The store I buy my cigarettes from is not a duty free shop. The cigarette I smoke is made in Switzerland.
If the tax on cigarettes is slapped P90 per pack, the retail price of local cigarettes will be higher than the duty-free cigarettes.
The smugglers make money. Smoking is not reduced. Government collection does not increase. On the contrary it can go down.
We take the case of impoverished Romania. Reuters reported “criminal gangs and impoverished communities near borders with countries where prices are lower – Serbia, Macedonia, Moldova, and Ukraine – have taken to smuggling which has wiped out gains from higher excise duties.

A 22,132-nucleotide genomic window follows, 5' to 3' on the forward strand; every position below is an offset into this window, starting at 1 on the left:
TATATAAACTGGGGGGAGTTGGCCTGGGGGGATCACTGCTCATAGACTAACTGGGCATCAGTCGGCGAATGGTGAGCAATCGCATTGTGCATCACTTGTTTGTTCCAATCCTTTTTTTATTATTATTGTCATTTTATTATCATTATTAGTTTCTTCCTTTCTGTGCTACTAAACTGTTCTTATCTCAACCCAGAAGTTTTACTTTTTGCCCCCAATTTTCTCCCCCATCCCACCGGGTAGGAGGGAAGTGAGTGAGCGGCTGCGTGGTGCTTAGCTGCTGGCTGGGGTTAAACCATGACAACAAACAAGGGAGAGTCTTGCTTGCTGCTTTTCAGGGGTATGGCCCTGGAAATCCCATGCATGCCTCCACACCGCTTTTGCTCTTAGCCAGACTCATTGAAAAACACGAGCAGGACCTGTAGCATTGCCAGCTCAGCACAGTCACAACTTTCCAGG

I hazard the guess that Health Secretary Enrique Ona clarified that he never made commitment to support the proposal of anti-smoking groups because he knew that higher taxes will not necessarily reduce smoking.
I remember the days of President Diosadado Macapagal when smuggled cigarettes called “blue seal” was most prevalent. The contraband was transported to Philippine shores by “kumpits” which were faster than the cutters of the Philippine Coast Guard.
Let us not forget that smuggling creates a bargaining situation between the smugglers and the law enforces. That is why smuggling will never be stamped out. That is why local industries are brought closer to the grave. The cigarette industry is next in line. But smokers will never kick the habit.